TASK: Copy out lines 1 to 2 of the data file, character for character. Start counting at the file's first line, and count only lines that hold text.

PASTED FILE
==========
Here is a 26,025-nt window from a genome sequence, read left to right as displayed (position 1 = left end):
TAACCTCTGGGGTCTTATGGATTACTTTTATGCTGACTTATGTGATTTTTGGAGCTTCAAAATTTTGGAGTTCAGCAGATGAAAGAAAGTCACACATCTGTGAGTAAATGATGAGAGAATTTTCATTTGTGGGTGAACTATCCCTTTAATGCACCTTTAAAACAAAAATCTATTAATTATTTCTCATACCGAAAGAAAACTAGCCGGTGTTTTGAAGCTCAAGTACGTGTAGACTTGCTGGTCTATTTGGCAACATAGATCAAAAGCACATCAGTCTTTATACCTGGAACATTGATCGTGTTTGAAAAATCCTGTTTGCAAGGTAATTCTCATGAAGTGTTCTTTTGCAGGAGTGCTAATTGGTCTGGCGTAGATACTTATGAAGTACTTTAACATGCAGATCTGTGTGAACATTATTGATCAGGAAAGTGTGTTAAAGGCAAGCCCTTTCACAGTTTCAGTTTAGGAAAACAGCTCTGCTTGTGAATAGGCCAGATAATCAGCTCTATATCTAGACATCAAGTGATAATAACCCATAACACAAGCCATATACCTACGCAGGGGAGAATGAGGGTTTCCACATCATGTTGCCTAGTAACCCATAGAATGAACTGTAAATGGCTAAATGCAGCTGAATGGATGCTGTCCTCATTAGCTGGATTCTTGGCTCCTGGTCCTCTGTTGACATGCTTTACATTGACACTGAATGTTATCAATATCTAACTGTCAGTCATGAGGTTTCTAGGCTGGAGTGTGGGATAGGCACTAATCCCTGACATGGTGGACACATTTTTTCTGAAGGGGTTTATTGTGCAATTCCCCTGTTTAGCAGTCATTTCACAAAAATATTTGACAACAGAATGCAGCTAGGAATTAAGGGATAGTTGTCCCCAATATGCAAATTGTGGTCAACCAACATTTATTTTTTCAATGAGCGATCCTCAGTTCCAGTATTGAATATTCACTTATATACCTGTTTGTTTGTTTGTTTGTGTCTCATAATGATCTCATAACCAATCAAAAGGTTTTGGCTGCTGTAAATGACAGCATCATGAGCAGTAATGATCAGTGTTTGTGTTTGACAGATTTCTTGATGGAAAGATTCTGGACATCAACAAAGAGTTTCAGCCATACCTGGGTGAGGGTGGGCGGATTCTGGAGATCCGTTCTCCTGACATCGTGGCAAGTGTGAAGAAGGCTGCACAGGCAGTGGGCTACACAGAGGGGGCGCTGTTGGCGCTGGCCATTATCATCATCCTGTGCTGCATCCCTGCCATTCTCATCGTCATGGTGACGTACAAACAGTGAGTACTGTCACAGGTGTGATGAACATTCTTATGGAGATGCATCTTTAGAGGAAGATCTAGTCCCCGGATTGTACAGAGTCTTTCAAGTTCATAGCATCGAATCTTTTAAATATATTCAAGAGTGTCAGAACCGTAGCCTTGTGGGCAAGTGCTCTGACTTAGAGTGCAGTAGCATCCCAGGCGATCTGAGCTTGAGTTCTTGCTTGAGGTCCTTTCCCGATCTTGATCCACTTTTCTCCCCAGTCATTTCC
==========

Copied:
Here is a 26,025-nt window from a genome sequence, read left to right as displayed (position 1 = left end):
TAACCTCTGGGGTCTTATGGATTACTTTTATGCTGACTTATGTGATTTTTGGAGCTTCAAAATTTTGGAGTTCAGCAGATGAAAGAAAGTCACACATCTGTGAGTAAATGATGAGAGAATTTTCATTTGTGGGTGAACTATCCCTTTAATGCACCTTTAAAACAAAAATCTATTAATTATTTCTCATACCGAAAGAAAACTAGCCGGTGTTTTGAAGCTCAAGTACGTGTAGACTTGCTGGTCTATTTGGCAACATAGATCAAAAGCACATCAGTCTTTATACCTGGAACATTGATCGTGTTTGAAAAATCCTGTTTGCAAGGTAATTCTCATGAAGTGTTCTTTTGCAGGAGTGCTAATTGGTCTGGCGTAGATACTTATGAAGTACTTTAACATGCAGATCTGTGTGAACATTATTGATCAGGAAAGTGTGTTAAAGGCAAGCCCTTTCACAGTTTCAGTTTAGGAAAACAGCTCTGCTTGTGAATAGGCCAGATAATCAGCTCTATATCTAGACATCAAGTGATAATAACCCATAACACAAGCCATATACCTACGCAGGGGAGAATGAGGGTTTCCACATCATGTTGCCTAGTAACCCATAGAATGAACTGTAAATGGCTAAATGCAGCTGAATGGATGCTGTCCTCATTAGCTGGATTCTTGGCTCCTGGTCCTCTGTTGACATGCTTTACATTGACACTGAATGTTATCAATATCTAACTGTCAGTCATGAGGTTTCTAGGCTGGAGTGTGGGATAGGCACTAATCCCTGACATGGTGGACACATTTTTTCTGAAGGGGTTTATTGTGCAATTCCCCTGTTTAGCAGTCATTTCACAAAAATATTTGACAACAGAATGCAGCTAGGAATTAAGGGATAGTTGTCCCCAATATGCAAATTGTGGTCAACCAACATTTATTTTTTCAATGAGCGATCCTCAGTTCCAGTATTGAATATTCACTTATATACCTGTTTGTTTGTTTGTTTGTGTCTCATAATGATCTCATAACCAATCAAAAGGTTTTGGCTGCTGTAAATGACAGCATCATGAGCAGTAATGATCAGTGTTTGTGTTTGACAGATTTCTTGATGGAAAGATTCTGGACATCAACAAAGAGTTTCAGCCATACCTGGGTGAGGGTGGGCGGATTCTGGAGATCCGTTCTCCTGACATCGTGGCAAGTGTGAAGAAGGCTGCACAGGCAGTGGGCTACACAGAGGGGGCGCTGTTGGCGCTGGCCATTATCATCATCCTGTGCTGCATCCCTGCCATTCTCATCGTCATGGTGACGTACAAACAGTGAGTACTGTCACAGGTGTGATGAACATTCTTATGGAGATGCATCTTTAGAGGAAGATCTAGTCCCCGGATTGTACAGAGTCTTTCAAGTTCATAGCATCGAATCTTTTAAATATATTCAAGAGTGTCAGAACCGTAGCCTTGTGGGCAAGTGCTCTGACTTAGAGTGCAGTAGCATCCCAGGCGATCTGAGCTTGAGTTCTTGCTTGAGGTCCTTTCCCGATCTTGATCCACTTTTCTCCCCAGTCATTTCC